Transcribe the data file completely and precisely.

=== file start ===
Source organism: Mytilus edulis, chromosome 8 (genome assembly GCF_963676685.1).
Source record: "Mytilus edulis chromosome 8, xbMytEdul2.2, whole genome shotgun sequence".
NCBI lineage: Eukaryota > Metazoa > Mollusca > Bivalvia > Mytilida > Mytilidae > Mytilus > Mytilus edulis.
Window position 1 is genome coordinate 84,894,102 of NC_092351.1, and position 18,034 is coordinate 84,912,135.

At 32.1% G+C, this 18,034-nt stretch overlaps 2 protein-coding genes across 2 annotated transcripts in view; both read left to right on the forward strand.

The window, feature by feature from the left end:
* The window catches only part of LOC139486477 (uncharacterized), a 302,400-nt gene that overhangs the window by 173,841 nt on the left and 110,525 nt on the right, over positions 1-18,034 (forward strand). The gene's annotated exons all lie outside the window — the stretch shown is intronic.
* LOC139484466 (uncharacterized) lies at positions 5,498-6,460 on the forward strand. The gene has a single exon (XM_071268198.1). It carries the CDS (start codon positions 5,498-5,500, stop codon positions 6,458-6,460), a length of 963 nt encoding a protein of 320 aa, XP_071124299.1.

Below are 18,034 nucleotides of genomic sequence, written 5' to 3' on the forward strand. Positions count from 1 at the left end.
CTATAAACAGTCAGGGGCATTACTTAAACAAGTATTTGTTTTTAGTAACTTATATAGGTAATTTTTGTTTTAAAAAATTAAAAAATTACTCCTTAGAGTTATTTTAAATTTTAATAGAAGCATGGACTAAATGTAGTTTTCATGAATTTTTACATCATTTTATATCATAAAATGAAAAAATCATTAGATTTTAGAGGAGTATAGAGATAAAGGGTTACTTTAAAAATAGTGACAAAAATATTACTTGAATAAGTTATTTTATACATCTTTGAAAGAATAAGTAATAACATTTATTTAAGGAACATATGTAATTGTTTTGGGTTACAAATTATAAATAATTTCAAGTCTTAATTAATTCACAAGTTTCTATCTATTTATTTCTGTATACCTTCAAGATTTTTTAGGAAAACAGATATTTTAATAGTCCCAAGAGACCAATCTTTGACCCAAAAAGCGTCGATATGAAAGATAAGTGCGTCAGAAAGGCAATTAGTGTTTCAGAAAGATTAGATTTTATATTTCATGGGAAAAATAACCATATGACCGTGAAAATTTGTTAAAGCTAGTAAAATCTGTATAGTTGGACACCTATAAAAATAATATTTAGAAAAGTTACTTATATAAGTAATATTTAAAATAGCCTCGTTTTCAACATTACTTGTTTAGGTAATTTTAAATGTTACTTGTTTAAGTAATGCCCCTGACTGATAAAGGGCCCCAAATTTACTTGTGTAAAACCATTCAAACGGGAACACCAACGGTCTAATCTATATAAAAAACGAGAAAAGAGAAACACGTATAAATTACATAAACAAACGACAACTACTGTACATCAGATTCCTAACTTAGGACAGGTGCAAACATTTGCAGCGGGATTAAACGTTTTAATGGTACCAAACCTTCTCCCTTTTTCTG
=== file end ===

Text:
Source organism: Mytilus edulis, chromosome 8 (genome assembly GCF_963676685.1).
Source record: "Mytilus edulis chromosome 8, xbMytEdul2.2, whole genome shotgun sequence".
NCBI lineage: Eukaryota > Metazoa > Mollusca > Bivalvia > Mytilida > Mytilidae > Mytilus > Mytilus edulis.
Window position 1 is genome coordinate 84,894,102 of NC_092351.1, and position 18,034 is coordinate 84,912,135.

At 32.1% G+C, this 18,034-nt stretch overlaps 2 protein-coding genes across 2 annotated transcripts in view; both read left to right on the forward strand.

The window, feature by feature from the left end:
* The window catches only part of LOC139486477 (uncharacterized), a 302,400-nt gene that overhangs the window by 173,841 nt on the left and 110,525 nt on the right, over positions 1-18,034 (forward strand). The gene's annotated exons all lie outside the window — the stretch shown is intronic.
* LOC139484466 (uncharacterized) lies at positions 5,498-6,460 on the forward strand. The gene has a single exon (XM_071268198.1). It carries the CDS (start codon positions 5,498-5,500, stop codon positions 6,458-6,460), a length of 963 nt encoding a protein of 320 aa, XP_071124299.1.

Below are 18,034 nucleotides of genomic sequence, written 5' to 3' on the forward strand. Positions count from 1 at the left end.
CTATAAACAGTCAGGGGCATTACTTAAACAAGTATTTGTTTTTAGTAACTTATATAGGTAATTTTTGTTTTAAAAAATTAAAAAATTACTCCTTAGAGTTATTTTAAATTTTAATAGAAGCATGGACTAAATGTAGTTTTCATGAATTTTTACATCATTTTATATCATAAAATGAAAAAATCATTAGATTTTAGAGGAGTATAGAGATAAAGGGTTACTTTAAAAATAGTGACAAAAATATTACTTGAATAAGTTATTTTATACATCTTTGAAAGAATAAGTAATAACATTTATTTAAGGAACATATGTAATTGTTTTGGGTTACAAATTATAAATAATTTCAAGTCTTAATTAATTCACAAGTTTCTATCTATTTATTTCTGTATACCTTCAAGATTTTTTAGGAAAACAGATATTTTAATAGTCCCAAGAGACCAATCTTTGACCCAAAAAGCGTCGATATGAAAGATAAGTGCGTCAGAAAGGCAATTAGTGTTTCAGAAAGATTAGATTTTATATTTCATGGGAAAAATAACCATATGACCGTGAAAATTTGTTAAAGCTAGTAAAATCTGTATAGTTGGACACCTATAAAAATAATATTTAGAAAAGTTACTTATATAAGTAATATTTAAAATAGCCTCGTTTTCAACATTACTTGTTTAGGTAATTTTAAATGTTACTTGTTTAAGTAATGCCCCTGACTGATAAAGGGCCCCAAATTTACTTGTGTAAAACCATTCAAACGGGAACACCAACGGTCTAATCTATATAAAAAACGAGAAAAGAGAAACACGTATAAATTACATAAACAAACGACAACTACTGTACATCAGATTCCTAACTTAGGACAGGTGCAAACATTTGCAGCGGGATTAAACGTTTTAATGGTACCAAACCTTCTCCCTTTTTCTG